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The Politics of Technology and the Governance of Commons

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Type: Conference Paper
Author: Tenenberg, Josh
Conference: Governing Shared Resources: Connecting Local Experience to Global Challenges, the Twelfth Biennial Conference of the International Association for the Study of Commons
Location: Cheltenham, England
Conf. Date: July 14-18, 2008
Date: 2008
URI: https://hdl.handle.net/10535/1480
Sector: Social Organization
Information & Knowledge
Subject(s): technology
governance and politics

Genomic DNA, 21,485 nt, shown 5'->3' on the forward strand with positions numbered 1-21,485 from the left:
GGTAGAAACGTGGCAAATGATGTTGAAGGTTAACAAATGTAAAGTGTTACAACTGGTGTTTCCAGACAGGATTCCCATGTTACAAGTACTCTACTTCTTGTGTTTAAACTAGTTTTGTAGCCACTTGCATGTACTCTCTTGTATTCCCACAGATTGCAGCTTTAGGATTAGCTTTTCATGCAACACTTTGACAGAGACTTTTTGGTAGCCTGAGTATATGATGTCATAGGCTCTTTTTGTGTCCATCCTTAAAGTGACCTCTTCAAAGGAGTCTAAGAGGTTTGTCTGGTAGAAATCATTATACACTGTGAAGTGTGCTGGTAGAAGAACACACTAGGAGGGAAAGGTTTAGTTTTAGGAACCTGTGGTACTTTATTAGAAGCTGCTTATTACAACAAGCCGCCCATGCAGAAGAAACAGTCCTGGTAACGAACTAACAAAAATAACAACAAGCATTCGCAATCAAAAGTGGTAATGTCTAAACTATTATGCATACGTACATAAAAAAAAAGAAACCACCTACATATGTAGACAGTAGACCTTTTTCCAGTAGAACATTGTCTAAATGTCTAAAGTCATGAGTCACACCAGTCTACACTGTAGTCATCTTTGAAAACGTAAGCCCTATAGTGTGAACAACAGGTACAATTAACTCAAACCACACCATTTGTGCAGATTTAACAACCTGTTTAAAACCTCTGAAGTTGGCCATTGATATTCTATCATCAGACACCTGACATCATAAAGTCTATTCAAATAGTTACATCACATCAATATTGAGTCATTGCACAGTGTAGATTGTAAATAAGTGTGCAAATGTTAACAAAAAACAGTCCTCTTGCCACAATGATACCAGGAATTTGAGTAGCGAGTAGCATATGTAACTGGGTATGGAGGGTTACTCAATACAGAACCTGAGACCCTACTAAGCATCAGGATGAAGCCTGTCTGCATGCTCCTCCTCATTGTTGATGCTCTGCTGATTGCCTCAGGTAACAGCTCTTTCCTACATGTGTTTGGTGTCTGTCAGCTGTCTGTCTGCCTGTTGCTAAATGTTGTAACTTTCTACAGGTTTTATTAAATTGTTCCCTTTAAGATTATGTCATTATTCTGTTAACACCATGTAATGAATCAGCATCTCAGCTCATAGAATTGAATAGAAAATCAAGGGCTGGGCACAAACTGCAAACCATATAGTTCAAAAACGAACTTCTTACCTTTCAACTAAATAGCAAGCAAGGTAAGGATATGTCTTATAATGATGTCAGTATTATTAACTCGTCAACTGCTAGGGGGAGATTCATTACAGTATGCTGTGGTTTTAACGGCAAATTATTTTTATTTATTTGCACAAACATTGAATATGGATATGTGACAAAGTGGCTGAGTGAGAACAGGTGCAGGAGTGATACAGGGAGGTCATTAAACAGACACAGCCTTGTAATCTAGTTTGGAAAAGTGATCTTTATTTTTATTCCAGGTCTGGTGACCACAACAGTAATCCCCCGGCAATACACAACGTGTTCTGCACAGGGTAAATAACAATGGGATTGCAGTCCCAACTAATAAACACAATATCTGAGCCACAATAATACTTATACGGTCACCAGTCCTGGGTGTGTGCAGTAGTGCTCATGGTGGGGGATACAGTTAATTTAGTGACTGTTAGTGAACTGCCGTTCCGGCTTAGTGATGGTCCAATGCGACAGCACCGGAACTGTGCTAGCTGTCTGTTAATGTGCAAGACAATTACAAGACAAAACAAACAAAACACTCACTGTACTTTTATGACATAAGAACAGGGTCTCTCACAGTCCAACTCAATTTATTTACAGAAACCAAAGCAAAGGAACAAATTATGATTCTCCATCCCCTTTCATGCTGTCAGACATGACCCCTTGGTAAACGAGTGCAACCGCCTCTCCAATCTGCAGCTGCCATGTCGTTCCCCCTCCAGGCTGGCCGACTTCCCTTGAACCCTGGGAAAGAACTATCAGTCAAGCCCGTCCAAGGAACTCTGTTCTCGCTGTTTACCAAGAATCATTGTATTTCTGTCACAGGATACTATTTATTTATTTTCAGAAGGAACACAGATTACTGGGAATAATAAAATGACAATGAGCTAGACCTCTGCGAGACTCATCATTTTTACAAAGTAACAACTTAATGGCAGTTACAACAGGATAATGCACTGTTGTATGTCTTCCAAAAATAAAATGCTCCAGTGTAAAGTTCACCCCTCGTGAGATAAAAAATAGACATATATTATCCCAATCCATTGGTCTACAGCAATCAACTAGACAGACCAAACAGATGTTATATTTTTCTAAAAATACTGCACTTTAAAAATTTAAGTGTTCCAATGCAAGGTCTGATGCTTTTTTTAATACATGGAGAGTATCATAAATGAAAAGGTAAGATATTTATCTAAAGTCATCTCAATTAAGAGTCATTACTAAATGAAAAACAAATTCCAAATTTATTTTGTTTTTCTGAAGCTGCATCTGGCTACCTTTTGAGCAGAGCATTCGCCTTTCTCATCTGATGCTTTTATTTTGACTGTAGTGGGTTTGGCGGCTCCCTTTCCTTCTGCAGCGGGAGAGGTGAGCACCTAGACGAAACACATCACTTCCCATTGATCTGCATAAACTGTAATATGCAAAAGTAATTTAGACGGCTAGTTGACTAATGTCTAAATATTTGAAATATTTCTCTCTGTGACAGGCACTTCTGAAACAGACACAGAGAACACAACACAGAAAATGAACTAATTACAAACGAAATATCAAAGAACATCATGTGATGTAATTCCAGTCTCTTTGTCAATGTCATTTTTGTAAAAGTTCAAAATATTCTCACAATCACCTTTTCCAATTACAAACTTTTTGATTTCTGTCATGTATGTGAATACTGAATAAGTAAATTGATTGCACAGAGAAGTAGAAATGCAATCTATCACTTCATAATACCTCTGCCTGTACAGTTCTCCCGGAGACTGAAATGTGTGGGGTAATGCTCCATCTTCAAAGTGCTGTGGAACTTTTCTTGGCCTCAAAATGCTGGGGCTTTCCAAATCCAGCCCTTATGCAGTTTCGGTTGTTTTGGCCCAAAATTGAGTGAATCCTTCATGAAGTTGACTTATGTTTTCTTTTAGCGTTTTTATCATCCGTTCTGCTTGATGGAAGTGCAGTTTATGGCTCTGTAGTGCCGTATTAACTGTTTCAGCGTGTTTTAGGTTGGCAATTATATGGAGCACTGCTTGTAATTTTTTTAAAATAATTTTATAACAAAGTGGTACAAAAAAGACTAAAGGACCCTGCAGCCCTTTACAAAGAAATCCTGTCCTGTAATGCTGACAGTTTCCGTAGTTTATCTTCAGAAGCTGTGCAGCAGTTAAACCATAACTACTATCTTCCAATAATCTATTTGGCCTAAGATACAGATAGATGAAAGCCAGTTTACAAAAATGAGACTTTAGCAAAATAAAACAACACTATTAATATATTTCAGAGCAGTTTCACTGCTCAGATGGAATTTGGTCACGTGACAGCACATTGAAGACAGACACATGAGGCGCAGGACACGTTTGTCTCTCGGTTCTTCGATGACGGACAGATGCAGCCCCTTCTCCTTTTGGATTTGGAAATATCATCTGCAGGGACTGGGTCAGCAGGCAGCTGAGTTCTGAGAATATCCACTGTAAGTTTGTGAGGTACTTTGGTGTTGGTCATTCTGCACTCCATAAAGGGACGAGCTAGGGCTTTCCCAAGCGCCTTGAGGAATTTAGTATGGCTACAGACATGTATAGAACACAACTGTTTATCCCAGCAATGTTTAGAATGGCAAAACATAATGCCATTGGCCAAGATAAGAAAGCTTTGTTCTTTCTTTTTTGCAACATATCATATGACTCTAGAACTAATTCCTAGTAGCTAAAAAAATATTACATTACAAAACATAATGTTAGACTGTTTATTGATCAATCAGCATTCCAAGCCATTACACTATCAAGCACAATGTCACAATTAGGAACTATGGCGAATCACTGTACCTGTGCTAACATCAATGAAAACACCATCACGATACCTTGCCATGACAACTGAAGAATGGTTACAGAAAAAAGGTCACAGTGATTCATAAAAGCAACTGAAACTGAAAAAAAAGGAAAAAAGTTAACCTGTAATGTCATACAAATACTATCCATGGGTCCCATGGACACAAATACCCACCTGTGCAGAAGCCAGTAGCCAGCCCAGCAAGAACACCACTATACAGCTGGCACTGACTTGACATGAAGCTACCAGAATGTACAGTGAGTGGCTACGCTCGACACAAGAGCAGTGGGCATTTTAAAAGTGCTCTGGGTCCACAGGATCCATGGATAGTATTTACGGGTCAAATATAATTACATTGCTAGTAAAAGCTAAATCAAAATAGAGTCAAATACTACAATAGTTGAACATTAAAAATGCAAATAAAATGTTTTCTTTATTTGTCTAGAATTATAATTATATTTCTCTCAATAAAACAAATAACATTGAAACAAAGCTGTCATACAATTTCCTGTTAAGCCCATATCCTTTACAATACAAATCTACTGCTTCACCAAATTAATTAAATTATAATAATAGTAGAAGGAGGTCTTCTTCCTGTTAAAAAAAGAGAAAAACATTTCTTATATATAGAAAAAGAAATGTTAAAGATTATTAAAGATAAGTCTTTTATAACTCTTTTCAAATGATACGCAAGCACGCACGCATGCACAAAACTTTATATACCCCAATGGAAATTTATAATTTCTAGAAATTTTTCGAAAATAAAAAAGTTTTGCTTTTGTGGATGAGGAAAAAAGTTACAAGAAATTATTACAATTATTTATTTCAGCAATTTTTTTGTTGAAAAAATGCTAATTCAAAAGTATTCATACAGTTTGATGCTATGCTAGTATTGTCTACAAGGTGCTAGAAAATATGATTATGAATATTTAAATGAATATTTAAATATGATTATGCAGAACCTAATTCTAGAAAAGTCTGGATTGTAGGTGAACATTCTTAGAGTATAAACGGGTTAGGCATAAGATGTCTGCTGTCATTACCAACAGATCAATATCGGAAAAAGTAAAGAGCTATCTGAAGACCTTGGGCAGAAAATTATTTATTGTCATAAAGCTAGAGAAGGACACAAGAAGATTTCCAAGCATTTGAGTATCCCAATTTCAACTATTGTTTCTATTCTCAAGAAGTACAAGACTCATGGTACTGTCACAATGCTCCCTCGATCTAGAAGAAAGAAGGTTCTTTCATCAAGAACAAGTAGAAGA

Abstract: "In the 40 years since Hardin's fatalistic pronouncement that privatization and centralized state control are the only two institutional arrangements capable of preventing the tragedy of the commons, there has been considerable research to the contrary. The same could not be said for a similar pronouncement by Lewis Mumford in 1964 concerning the politics of technology in his 'Authoritarian and Democratic Technics.' Mumford contrasts a technology that is powerful, centralized, and authoritarian with a technology that is distributed, human-centered, and democratic, suggesting that man's autonomy and ability to self-govern hang in the balance between these two stark choices. Institutional arrangements, according to Mumford are 'deeply embedded in the technology itself.' While Hardin's stark choice between two polar opposites has been refuted in research revealing a great diversity of institutional arrangements for commons governance, there has been little systematic effort in examining the diversity of technological arrangements as they relate to politics in general and commons governance in particular. What this paper undertakes is to begin this effort by borrowing the insights and methods from institutional analysis. I examine a variety of examples in both natural resource and new commons through the lens of the Institutional Analysis and Development framework, highlighting the effect of technologies on access, control, information, and monitoring. As a result, I argue that technological arrangements are more varied and complex in terms of their political effects than suggested by Mumford, and that commons researchers and policy makers should have specific concern with the role of technologies in commons governance."

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